If there was no possibility of punishment there would be no possibility of reward. Both concepts describe the consequences of an action. If what I do is of no consequence then what difference does it make what I do? My being and manifestation of being in the world does not affect anything or anyone, nor does it effect myself. It is as if I don’t exist. Who cares if I live or die? I’ve made no imprint on the world in any case. People who want to take their own lives surely feel this way. People who have no scruples feel their actions have no consequence.
Therefore it is my prerogative, Frankl said, to be guilty because the possibility of guilt follows the possibility of freely choosing one course of action over another as autonomous, intentional, freely choosing creatures. We therefore have a right, as the creators of our actions, to take credit for our actions, for good or for bad. Since we are equally capable of choosing good or bad, and choosing wrongly is always an option, guilt is always a possibility. Without guilt, we are just victims of our circumstances and victims of our inner drives. With guilt we don’t have to be victims. We have a right to stand behind our actions and take accountability. Without the possibility of choice no value could be attached to my actions and I could not be held accountable for doing the wrong thing or applauded for doing the right thing. This says something about me as a freely choosing, autonomous responsible being.
The second half of Frankl’s sentence – that it is his responsibility to overcome guilt – means that he is called to responsibility, to transform mistakes into advantages, to right the wrong, to be victorious over evil, to be an alchemist who turns bad into good. This above all is our task – tikun olam, repairing the world.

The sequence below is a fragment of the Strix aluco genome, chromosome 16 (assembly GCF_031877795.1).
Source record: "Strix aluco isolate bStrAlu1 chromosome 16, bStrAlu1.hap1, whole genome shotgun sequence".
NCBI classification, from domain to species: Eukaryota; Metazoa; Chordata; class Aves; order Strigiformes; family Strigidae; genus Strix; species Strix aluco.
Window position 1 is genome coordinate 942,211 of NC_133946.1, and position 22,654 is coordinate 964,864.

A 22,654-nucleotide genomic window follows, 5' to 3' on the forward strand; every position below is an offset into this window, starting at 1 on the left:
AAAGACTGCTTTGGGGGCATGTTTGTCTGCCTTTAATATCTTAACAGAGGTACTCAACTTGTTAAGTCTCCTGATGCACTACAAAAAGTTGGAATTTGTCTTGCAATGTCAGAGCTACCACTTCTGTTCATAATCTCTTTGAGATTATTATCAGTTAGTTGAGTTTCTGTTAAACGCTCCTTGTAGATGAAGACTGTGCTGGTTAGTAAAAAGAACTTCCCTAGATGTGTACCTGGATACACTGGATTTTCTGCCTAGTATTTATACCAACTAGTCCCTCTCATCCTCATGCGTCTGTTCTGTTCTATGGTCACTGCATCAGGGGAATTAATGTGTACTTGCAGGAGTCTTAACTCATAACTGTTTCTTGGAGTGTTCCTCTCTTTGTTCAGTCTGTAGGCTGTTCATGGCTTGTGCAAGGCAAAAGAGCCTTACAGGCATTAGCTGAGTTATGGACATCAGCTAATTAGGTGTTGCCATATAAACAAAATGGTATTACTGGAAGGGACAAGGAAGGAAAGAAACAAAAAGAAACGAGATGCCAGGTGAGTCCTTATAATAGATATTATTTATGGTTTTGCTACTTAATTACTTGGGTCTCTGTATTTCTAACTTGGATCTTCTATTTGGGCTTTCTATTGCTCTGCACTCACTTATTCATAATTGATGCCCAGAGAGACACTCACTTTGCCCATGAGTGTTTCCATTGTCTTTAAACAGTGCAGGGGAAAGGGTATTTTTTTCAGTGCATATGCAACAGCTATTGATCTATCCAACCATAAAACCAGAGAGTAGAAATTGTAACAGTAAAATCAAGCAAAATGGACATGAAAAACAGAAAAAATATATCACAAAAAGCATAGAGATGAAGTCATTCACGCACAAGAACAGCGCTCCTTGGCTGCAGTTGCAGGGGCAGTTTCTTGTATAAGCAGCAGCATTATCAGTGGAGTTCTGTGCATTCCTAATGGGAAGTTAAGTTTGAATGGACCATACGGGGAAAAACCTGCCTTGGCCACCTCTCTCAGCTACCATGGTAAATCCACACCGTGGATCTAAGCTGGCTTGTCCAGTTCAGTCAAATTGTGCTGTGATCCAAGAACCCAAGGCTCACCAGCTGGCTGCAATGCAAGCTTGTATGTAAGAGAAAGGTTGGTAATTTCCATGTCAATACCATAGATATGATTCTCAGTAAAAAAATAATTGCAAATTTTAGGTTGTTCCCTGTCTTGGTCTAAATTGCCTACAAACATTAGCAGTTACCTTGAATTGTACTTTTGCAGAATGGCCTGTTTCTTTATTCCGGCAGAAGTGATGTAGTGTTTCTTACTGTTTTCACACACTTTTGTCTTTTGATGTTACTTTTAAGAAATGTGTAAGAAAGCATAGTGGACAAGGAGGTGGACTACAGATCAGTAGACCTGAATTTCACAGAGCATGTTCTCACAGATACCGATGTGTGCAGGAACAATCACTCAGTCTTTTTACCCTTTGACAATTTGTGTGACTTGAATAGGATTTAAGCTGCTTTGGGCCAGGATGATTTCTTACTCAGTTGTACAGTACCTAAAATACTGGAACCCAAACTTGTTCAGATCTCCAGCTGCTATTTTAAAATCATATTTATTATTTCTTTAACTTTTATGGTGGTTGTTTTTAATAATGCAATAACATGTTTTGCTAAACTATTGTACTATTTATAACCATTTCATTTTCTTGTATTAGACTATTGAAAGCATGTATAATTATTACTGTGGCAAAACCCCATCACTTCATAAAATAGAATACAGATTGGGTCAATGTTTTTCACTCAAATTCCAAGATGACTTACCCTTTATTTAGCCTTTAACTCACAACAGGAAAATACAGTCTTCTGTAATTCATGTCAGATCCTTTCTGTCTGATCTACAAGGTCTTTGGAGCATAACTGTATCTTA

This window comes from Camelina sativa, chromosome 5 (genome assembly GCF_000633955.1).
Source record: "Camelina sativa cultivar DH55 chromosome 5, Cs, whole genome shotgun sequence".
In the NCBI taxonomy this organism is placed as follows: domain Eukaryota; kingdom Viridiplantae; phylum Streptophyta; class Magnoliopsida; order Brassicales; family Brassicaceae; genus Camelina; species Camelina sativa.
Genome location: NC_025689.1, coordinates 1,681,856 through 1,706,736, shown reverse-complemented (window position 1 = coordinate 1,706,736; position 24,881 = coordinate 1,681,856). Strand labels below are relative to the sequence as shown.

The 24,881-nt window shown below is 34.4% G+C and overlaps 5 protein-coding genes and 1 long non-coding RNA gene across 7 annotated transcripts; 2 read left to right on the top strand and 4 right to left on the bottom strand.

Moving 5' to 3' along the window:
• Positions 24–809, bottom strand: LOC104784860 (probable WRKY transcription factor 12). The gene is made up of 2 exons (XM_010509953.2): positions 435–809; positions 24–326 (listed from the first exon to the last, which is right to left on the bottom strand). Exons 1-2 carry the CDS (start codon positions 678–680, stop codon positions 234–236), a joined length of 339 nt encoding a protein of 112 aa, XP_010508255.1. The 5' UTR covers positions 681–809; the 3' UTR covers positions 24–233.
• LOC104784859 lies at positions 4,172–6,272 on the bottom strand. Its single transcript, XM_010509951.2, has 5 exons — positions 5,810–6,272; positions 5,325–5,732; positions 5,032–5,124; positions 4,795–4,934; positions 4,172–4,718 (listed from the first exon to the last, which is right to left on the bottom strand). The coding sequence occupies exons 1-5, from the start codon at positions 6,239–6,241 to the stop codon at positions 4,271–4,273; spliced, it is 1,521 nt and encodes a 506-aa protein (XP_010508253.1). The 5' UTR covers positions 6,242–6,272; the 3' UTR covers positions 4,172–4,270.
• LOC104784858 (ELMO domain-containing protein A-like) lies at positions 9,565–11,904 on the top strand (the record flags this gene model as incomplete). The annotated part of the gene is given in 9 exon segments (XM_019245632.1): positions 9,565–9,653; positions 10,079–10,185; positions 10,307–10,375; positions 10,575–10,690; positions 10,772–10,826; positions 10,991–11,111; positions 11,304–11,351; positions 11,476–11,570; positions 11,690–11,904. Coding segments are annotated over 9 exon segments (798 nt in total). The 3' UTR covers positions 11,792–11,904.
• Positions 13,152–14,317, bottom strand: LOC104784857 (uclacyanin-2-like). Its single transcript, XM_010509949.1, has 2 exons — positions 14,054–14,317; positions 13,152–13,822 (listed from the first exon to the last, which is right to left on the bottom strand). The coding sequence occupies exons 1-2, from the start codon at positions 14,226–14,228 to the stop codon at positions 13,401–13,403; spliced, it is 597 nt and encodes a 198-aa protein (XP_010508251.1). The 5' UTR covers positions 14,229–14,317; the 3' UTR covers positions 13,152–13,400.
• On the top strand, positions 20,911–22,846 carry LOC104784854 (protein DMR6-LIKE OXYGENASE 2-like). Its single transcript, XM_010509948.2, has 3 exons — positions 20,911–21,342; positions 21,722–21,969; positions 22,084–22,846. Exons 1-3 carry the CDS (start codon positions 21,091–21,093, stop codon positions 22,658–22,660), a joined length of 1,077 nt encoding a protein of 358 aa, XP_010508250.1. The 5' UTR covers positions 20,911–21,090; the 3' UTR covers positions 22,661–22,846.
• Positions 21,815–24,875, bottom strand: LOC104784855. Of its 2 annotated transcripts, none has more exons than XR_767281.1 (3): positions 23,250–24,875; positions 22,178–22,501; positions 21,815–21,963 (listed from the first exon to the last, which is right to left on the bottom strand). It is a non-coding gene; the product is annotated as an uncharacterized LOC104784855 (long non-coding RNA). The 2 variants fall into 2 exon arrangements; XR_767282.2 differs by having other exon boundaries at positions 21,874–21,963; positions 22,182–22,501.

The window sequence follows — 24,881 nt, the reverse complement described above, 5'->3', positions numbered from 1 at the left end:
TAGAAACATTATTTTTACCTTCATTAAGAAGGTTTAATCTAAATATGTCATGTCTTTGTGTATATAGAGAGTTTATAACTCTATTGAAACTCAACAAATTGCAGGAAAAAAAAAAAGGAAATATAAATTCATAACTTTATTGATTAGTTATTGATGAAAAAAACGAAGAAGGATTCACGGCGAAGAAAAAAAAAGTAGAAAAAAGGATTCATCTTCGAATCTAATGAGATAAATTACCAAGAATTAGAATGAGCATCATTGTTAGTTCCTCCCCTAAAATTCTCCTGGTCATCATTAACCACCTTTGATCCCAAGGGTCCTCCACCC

We were not placed in a perfect world as creatures without free will, where we would only do good like pre-programmed automatons (or angels). We were put here to be partners in creation, to take this imperfect world and make it perfect. We are told choose life! Part of choosing life is giving birth to new life. Why have we been given this responsibility? Because we are capable of it and what we’re capable of doing we must do!
The connection between the two halves of Frankl’s sentence are not two disjointed ideas thrown together but they are intrinsically connected. Man’s possibility of guilt is his call to meaning to overcome guilt. His will to meaning pulls him to want to discover meaning in his very fallibility! Why have I been created this way, with the possibility for sin and failure? Is it not so that I can rise above it and discover my spiritual dimension?! In the process of overcoming my guilt this is the meaning I discover – that I don’t have to follow my urges, I don’t have to be dictated to. I don’t have to be a victim with no free will. I can freely choose to fulfill my values. Without this dynamic of the possibility for victimhood and “no choice” there would be no possibility for choice. The former serves the latter.